Spike in traumas partly due to growing aging Idaho population

Spike in traumas partly due to aging Idahoans.

BOISE -- The number of people in our area suffering from major traumatic injuries is on the rise.

Falling is the number one cause of trauma (35% of trauma mechanisms in 2016) while the number-one demographic for critical traumatic injuries is in people age 65 years and older.

The Saint Alphonsus trauma center is seeing more and more traumatic injuries. Trauma medical director Dr. Bill Morgan says the total number of patients with some form of trauma has increased 8 percent year-over-year for at least the last six years. In 2007, Morgan says roughly 800 patients were listed on the trauma registry.

"This past year, we put about 1,600 patients on that registry," Dr. Morgan told KTVB. "Every year it calculates out to about 8-percent a year increase in the number of patients we're seeing on the trauma service or we're admitting to trauma registry here."

Part of that spike is due to a growing aging population: a phenomena that the Treasure Valley, and Idaho as a whole, is experiencing.

"There are nights when the number of patients that arrive at the same time can be overwhelming, even though you might have an adequate number of staff," Dr. Morgan said.

As the only major trauma center within 350 miles, Saint Alphonsus is tracking the data as the emergency room and the trauma center in Boise are getting busier.

"I think the swell is just now beginning," Dr. Morgan added. "I would say the busy nights are getting more and more common."

A booming population and a better, healthier economy are both correlated with the growth in number of traumas. 

"I think with that extra spendable income they're out there putting themselves at risk sometimes," Morgan said.

Experts say another factor is an influx in retirees moving to Idaho and Idaho's existing population getting older; most communities in rural Idaho, eastern Oregon and northern Nevada are aging.

Doctors say most critical injuries are occurring in older folks.

"We see a lot of falls, a lot of older folks who are not quite as balanced as they used to be," Morgan said. "They come in here and they have head injuries and they have broken bones."

According to the Idaho Department of Labor, the majority of Idaho's population growth over the next 10 years is projected to be in retirement age groups. The 65 and older population is projected to increase from 243,356 to 330,334, for a growth rate of more than twice the state's total population growth. The Department of Labor noted "while the over-65 population currently accounts for only 14.7 percent of Idaho's population, it is forecast to account for 34.4 percent of the total growth".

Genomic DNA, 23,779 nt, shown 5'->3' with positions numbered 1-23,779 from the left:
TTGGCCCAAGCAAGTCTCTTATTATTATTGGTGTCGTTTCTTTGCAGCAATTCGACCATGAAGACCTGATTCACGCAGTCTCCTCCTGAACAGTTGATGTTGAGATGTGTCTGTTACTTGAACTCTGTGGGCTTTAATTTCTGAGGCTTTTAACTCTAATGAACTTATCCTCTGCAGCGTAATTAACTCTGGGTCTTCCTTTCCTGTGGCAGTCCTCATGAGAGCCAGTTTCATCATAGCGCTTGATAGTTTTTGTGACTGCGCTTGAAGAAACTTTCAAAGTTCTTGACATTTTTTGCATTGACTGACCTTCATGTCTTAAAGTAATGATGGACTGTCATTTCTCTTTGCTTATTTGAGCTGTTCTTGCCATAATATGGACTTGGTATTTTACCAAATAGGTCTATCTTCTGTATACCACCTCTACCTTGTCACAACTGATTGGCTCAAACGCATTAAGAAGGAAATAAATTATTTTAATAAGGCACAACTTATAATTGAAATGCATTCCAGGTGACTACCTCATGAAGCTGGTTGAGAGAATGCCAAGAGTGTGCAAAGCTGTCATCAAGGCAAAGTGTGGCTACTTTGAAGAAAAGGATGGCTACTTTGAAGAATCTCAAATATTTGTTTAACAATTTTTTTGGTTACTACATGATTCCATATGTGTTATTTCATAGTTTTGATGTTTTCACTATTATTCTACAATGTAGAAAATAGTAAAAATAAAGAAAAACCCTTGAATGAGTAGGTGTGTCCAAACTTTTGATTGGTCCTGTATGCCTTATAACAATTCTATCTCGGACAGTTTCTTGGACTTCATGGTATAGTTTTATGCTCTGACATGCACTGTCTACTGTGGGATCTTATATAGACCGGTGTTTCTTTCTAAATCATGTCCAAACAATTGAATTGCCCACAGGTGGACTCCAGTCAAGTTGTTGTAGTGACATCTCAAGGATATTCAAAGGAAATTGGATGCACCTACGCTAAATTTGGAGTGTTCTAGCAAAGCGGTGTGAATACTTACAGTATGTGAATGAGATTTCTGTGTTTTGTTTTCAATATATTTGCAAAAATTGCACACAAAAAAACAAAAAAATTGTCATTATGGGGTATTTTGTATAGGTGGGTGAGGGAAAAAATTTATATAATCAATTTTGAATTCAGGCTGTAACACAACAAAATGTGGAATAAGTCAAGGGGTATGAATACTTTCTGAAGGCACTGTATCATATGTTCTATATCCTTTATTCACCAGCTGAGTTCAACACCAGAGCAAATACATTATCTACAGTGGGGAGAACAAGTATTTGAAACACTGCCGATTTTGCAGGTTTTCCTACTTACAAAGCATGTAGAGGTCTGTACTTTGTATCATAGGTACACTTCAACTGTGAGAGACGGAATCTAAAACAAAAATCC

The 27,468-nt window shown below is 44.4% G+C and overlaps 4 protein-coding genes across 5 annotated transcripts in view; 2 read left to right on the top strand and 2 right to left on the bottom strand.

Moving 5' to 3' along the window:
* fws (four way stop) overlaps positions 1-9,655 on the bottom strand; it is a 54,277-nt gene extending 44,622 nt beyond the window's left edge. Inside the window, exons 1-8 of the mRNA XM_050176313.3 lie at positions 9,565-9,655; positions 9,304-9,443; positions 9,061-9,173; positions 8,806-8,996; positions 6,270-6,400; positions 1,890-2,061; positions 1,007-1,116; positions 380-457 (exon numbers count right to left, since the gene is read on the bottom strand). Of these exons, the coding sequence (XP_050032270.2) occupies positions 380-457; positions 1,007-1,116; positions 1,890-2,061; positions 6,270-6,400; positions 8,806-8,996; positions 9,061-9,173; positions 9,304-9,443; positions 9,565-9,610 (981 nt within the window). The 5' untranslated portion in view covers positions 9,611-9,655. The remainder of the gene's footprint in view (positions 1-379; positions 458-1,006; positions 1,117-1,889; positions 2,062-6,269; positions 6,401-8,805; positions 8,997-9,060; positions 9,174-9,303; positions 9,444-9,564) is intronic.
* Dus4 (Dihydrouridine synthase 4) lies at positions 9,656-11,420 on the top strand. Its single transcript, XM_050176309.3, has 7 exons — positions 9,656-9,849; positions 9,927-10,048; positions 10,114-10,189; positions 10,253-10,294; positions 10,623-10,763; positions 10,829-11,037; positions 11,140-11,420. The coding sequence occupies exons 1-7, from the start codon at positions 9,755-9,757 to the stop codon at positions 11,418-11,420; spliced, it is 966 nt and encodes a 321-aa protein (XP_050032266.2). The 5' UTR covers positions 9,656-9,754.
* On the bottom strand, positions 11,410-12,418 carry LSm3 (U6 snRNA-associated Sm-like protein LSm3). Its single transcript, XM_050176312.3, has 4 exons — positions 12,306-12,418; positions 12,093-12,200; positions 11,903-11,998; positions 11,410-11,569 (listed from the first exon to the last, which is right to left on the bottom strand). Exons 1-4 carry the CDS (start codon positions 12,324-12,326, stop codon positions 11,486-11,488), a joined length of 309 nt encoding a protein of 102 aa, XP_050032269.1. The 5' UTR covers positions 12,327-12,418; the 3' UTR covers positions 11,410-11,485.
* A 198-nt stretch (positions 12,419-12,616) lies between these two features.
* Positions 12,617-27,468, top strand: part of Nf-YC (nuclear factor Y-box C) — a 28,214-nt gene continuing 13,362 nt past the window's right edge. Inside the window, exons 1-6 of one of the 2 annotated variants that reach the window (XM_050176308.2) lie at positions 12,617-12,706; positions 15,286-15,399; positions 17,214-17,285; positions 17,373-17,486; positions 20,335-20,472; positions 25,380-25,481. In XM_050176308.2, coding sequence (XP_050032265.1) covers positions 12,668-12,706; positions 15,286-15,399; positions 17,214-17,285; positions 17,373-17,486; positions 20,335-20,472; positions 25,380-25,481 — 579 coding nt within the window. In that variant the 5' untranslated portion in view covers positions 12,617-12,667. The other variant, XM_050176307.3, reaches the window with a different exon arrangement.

"Aged parents are following their children. Now their children are the decision makers. They're going to be more mobile. and we're going to see the baby boomers even be more mobile," General Manager at Garden Plaza and The Bridge at Valley View, Pamela Sternberg, said. 

"I think we've become a much more mobile society than we use to be," Dr. Morgan added.

Sternberg tells KTVB over the last several years, seniors have been staying home and living independently perhaps  longer than they should.

"When you're not leaving your house for weeks on end, you get pretty weak."

Sternberg says our older folks find themselves in riskier situations when they're continuing to do the things they're used to doing, but they're not in a safe environment.

"There's a million different reasons people fall," she said. "And with every fall is a chance of hurting yourself and having trauma and ending up in the emergency room."

She says most falls occur when elderly folks are carrying out daily chores or routines, such as getting the mail or making the bed.

There was also a huge spike in emergency room visits over the harsh winter months. Mounds of ice and snow built up and caused broken bones, mainly in our older population.

MORE: Spike in hospital visits because of harsh winter weather 

Many elderly people have underlying diseases or are taking medications that make caring for them as patients different, Dr. Morgan says, and can even lead to them winding up in the operating room.

"They have special needs, they frequently have co-morbidities: they have heart disease, they have lung disease, they may have diabetes. So all those things taken into consideration... you have to take care of all the underlying disease processes then you have to take care of the patient who has the trauma at the same time," Dr. Morgan added.

© 2017 KTVB-TV


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